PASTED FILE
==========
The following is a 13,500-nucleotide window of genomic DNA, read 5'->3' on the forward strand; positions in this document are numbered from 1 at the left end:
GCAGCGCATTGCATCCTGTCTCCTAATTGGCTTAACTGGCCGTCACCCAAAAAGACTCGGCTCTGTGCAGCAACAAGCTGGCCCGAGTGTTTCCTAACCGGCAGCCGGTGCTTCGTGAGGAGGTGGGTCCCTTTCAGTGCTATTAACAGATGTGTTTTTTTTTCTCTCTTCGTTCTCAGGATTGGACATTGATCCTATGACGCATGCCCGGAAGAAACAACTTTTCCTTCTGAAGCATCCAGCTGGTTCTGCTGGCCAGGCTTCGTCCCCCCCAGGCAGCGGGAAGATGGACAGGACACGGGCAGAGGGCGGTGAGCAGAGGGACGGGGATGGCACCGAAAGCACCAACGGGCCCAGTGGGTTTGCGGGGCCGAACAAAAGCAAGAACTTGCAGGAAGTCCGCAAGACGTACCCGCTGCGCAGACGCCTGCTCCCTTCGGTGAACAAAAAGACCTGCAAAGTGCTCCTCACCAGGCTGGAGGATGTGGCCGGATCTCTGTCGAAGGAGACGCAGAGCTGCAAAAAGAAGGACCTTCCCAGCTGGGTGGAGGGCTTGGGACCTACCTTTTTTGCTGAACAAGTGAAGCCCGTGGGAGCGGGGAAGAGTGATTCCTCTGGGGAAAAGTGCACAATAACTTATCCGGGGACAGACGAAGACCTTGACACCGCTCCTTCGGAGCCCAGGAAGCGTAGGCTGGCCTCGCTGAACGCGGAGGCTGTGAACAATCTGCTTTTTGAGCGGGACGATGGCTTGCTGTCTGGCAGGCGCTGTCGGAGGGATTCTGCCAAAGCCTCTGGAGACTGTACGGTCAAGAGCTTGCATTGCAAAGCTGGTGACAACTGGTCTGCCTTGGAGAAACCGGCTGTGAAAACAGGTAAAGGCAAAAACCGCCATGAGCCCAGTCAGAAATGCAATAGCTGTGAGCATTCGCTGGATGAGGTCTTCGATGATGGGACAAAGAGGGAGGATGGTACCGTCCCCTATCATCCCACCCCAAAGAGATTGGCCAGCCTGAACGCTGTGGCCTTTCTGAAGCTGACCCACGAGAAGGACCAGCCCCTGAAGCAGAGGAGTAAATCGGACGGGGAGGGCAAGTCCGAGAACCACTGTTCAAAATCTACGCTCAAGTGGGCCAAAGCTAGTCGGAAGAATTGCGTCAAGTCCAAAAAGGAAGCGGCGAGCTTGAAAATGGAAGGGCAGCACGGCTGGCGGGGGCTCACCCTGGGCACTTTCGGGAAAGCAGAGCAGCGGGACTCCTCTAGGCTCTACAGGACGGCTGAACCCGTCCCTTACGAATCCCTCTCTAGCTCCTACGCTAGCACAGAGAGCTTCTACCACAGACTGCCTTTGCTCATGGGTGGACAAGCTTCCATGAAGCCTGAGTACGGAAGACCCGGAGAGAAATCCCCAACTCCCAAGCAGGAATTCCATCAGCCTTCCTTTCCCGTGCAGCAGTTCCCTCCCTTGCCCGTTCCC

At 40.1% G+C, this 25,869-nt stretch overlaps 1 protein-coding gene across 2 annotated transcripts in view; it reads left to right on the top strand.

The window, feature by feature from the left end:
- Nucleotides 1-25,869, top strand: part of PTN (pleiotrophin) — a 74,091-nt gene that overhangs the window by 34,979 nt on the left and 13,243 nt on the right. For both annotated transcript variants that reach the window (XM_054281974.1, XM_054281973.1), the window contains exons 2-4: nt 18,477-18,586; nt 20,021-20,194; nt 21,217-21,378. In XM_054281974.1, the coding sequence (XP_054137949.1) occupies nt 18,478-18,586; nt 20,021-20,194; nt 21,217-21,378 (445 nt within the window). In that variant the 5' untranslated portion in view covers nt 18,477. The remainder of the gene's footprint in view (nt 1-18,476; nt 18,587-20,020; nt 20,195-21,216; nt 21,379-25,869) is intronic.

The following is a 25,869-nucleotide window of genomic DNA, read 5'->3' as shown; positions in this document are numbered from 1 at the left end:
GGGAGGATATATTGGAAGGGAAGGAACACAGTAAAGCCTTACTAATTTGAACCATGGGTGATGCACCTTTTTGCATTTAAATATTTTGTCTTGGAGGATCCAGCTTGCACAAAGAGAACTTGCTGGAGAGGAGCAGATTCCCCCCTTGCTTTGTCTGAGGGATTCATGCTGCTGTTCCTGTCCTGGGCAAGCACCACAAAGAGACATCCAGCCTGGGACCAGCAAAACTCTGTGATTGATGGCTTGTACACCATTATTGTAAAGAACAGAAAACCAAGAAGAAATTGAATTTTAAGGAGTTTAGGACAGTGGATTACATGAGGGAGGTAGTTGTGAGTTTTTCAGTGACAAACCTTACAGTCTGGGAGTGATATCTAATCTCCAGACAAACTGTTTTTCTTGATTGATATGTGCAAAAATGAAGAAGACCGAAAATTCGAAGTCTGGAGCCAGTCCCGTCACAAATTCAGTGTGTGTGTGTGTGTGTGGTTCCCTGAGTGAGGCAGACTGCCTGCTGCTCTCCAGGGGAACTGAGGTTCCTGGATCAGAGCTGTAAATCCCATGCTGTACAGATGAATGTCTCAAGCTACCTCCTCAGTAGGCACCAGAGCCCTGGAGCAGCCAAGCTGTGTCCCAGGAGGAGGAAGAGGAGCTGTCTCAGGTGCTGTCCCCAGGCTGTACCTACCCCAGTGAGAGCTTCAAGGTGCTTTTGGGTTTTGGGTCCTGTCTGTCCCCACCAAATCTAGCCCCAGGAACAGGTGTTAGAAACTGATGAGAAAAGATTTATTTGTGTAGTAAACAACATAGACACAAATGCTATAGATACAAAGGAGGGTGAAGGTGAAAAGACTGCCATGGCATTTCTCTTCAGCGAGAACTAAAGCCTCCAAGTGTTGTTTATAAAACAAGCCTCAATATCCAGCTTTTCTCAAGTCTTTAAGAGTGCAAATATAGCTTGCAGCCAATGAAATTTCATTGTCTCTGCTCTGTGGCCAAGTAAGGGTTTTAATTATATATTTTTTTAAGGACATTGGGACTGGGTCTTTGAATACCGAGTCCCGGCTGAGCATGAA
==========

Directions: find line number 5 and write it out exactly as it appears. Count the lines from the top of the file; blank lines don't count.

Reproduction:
- Nucleotides 1-25,869, top strand: part of PTN (pleiotrophin) — a 74,091-nt gene that overhangs the window by 34,979 nt on the left and 13,243 nt on the right. For both annotated transcript variants that reach the window (XM_054281974.1, XM_054281973.1), the window contains exons 2-4: nt 18,477-18,586; nt 20,021-20,194; nt 21,217-21,378. In XM_054281974.1, the coding sequence (XP_054137949.1) occupies nt 18,478-18,586; nt 20,021-20,194; nt 21,217-21,378 (445 nt within the window). In that variant the 5' untranslated portion in view covers nt 18,477. The remainder of the gene's footprint in view (nt 1-18,476; nt 18,587-20,020; nt 20,195-21,216; nt 21,379-25,869) is intronic.